When I saw the BBQ Chef grill and the ad Alton did for it, [Yes, that show was pure infomercial for the grill] I thought that would work better for the way I grill. I tend to Grill more than smoke, though seeing Professor Salt in competetion has made me think I would like to try slow cooked BBQ ribs someday. My thought on using this grill would be for grilling meats [legs of Lamb, standing rib roasts, etc.] veggies, fish and say a whole turkey once a year. My concern as you point out, is low and slow but I think I might be able to finagle it with this grill I have seen arguments on both sides. If it really doesn't do low and slow, in a few years much to Dommy!'s chagrin, I'll supplement it with a Weber Smokey Mountain which would give me a wider range of cooking options on either end of the cooking scale then just the kettle. Oh and I did see the Char-Broil Santa Fe and thought it was too flimsy.
But who knows, I may end up getting the Weber Kettle anyway.
[Aka Dommy!'s SO]
re: Mattapoisett in LA
don't get me wrong... I would love to have that grill, in addition to my kettles, weber smokey mountain, gasser, etc. But my wife has oddly drawn the line at 4 grills/smokers (but thankfully that doesn't count the 250 gallon water tank a friend and I are currently turning into a big offset trailer-rig smoker). I just think if I could only have one, I'd probably choose the kettle, given the price differential.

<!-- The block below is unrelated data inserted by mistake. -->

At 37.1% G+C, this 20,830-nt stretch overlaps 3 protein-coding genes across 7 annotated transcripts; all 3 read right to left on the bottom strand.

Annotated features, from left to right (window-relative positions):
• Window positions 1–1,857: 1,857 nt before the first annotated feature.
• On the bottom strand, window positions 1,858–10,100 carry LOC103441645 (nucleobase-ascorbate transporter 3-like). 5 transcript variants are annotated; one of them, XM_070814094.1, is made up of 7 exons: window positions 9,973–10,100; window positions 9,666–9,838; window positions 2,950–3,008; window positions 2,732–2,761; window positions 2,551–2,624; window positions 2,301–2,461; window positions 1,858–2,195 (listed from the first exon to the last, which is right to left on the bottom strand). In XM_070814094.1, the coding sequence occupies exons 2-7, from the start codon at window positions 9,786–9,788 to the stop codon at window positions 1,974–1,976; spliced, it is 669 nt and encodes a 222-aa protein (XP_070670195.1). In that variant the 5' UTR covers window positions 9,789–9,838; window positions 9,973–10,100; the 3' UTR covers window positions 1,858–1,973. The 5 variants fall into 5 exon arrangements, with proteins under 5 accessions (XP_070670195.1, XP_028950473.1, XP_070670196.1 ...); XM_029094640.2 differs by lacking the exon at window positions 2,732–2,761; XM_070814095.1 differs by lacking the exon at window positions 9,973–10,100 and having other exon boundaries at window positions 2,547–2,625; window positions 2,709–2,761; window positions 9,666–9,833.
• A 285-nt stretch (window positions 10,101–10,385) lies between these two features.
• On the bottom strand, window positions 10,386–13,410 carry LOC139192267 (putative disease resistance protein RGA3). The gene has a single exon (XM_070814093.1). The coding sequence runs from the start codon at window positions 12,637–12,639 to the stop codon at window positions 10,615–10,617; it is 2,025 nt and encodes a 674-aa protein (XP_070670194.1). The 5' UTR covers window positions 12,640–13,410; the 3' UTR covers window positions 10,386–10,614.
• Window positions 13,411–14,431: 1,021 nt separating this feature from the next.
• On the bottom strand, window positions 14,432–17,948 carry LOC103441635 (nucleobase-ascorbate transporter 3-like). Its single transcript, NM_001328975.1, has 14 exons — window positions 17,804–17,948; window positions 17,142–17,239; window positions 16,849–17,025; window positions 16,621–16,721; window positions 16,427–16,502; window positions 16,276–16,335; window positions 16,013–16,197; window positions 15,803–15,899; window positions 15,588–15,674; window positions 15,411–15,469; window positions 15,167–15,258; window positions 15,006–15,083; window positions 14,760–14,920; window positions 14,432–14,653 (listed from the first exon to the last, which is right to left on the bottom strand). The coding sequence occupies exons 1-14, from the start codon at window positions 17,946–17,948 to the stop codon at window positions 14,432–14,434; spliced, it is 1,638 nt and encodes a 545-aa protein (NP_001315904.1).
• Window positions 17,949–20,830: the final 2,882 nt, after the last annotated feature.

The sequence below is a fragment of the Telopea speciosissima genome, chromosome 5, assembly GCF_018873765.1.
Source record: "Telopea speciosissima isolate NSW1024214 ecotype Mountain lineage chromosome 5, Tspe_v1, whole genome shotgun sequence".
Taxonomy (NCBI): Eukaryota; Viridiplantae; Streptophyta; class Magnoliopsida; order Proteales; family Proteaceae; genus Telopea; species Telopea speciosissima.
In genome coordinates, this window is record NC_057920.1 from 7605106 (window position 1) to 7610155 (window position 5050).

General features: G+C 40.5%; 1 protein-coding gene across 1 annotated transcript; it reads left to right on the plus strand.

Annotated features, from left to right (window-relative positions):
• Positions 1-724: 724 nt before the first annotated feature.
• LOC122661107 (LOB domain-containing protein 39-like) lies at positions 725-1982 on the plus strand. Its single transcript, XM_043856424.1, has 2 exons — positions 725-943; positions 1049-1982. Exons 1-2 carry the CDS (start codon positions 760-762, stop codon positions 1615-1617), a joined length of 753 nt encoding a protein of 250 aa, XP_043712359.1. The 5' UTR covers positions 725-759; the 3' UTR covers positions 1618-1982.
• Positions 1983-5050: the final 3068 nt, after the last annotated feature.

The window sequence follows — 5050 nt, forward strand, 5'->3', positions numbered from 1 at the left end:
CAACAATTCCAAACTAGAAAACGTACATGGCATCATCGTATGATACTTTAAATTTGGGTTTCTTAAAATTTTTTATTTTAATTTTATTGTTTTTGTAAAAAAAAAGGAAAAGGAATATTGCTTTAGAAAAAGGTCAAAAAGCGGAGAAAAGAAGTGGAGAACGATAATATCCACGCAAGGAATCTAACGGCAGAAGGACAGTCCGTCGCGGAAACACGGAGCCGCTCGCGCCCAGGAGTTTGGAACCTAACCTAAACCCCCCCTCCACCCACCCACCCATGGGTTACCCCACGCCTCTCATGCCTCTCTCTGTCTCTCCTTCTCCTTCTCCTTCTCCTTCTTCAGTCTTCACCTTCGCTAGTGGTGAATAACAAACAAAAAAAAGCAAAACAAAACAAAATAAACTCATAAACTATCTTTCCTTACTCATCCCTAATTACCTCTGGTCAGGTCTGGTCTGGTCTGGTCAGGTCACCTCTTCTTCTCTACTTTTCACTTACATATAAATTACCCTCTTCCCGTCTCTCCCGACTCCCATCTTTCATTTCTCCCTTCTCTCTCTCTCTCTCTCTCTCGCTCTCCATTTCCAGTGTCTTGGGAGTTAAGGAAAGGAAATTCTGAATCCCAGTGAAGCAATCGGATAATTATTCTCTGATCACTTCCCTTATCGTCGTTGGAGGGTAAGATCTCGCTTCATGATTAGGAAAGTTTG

Either way, you'll have an awesome grill. And, as I always am, I'll be thoroughly jealous.
re: Mattapoisett in LA
I'm glad my Weber kettle doesn't have a thermometer, because those are notoriously unreliable. The sensor is up at the top, not down on the grill where the food is, and there could be anywhere up to 50 degrees difference there!
Best advice I ever got about grill temp monitoring: take your probe thermometer (and I can't recommend a probe thermometer highly enough if you don't already have one) and plunge the sensor all the way through a large baking potato. Lay the potato on the grill on whichever part you want to keep an eye on and you're done! Plus, when your guests aren't looking, you can eat the roasted potato!
Mine's a basic Polder that tops out at 500 -- it's true that you can fry a probe that way, but I never have, because the only time I need to know the temperature is when I'm doing indirect grilling or smoking and I don't want the temperature to get beyond a certain point.